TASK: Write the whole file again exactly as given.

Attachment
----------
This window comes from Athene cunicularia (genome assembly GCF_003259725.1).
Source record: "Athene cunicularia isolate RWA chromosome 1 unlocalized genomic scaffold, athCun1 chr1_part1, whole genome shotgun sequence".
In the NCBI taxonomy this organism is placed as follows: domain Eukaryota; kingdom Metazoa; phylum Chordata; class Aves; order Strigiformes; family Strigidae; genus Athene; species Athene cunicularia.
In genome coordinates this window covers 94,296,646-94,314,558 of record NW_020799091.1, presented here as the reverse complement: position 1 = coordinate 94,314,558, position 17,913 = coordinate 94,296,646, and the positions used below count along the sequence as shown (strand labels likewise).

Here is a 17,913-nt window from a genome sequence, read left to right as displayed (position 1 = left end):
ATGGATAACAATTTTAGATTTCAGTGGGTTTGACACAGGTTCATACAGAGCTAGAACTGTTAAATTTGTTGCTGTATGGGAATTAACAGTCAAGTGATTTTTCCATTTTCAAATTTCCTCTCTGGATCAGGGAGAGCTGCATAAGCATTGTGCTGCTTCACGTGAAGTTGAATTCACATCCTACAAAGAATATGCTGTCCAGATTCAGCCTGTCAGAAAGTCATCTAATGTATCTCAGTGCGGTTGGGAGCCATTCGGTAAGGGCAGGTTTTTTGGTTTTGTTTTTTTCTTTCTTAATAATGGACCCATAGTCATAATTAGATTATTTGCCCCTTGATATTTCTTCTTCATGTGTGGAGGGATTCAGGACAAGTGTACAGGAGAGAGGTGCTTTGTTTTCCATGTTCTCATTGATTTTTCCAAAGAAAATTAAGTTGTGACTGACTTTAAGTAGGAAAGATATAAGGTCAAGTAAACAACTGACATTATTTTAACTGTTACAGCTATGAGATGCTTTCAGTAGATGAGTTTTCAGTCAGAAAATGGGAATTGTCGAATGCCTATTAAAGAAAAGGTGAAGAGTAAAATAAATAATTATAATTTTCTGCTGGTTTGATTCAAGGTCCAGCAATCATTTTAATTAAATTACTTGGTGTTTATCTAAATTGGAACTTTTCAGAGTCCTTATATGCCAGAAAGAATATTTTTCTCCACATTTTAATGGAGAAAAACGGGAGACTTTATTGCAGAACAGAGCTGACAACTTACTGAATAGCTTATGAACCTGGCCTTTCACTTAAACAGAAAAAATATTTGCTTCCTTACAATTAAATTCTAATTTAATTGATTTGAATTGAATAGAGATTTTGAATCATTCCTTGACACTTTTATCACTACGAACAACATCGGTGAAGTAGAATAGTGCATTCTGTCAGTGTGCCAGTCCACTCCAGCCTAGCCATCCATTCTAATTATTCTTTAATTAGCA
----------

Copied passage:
This window comes from Athene cunicularia (genome assembly GCF_003259725.1).
Source record: "Athene cunicularia isolate RWA chromosome 1 unlocalized genomic scaffold, athCun1 chr1_part1, whole genome shotgun sequence".
In the NCBI taxonomy this organism is placed as follows: domain Eukaryota; kingdom Metazoa; phylum Chordata; class Aves; order Strigiformes; family Strigidae; genus Athene; species Athene cunicularia.
In genome coordinates this window covers 94,296,646-94,314,558 of record NW_020799091.1, presented here as the reverse complement: position 1 = coordinate 94,314,558, position 17,913 = coordinate 94,296,646, and the positions used below count along the sequence as shown (strand labels likewise).

Here is a 17,913-nt window from a genome sequence, read left to right as displayed (position 1 = left end):
ATGGATAACAATTTTAGATTTCAGTGGGTTTGACACAGGTTCATACAGAGCTAGAACTGTTAAATTTGTTGCTGTATGGGAATTAACAGTCAAGTGATTTTTCCATTTTCAAATTTCCTCTCTGGATCAGGGAGAGCTGCATAAGCATTGTGCTGCTTCACGTGAAGTTGAATTCACATCCTACAAAGAATATGCTGTCCAGATTCAGCCTGTCAGAAAGTCATCTAATGTATCTCAGTGCGGTTGGGAGCCATTCGGTAAGGGCAGGTTTTTTGGTTTTGTTTTTTTCTTTCTTAATAATGGACCCATAGTCATAATTAGATTATTTGCCCCTTGATATTTCTTCTTCATGTGTGGAGGGATTCAGGACAAGTGTACAGGAGAGAGGTGCTTTGTTTTCCATGTTCTCATTGATTTTTCCAAAGAAAATTAAGTTGTGACTGACTTTAAGTAGGAAAGATATAAGGTCAAGTAAACAACTGACATTATTTTAACTGTTACAGCTATGAGATGCTTTCAGTAGATGAGTTTTCAGTCAGAAAATGGGAATTGTCGAATGCCTATTAAAGAAAAGGTGAAGAGTAAAATAAATAATTATAATTTTCTGCTGGTTTGATTCAAGGTCCAGCAATCATTTTAATTAAATTACTTGGTGTTTATCTAAATTGGAACTTTTCAGAGTCCTTATATGCCAGAAAGAATATTTTTCTCCACATTTTAATGGAGAAAAACGGGAGACTTTATTGCAGAACAGAGCTGACAACTTACTGAATAGCTTATGAACCTGGCCTTTCACTTAAACAGAAAAAATATTTGCTTCCTTACAATTAAATTCTAATTTAATTGATTTGAATTGAATAGAGATTTTGAATCATTCCTTGACACTTTTATCACTACGAACAACATCGGTGAAGTAGAATAGTGCATTCTGTCAGTGTGCCAGTCCACTCCAGCCTAGCCATCCATTCTAATTATTCTTTAATTAGCA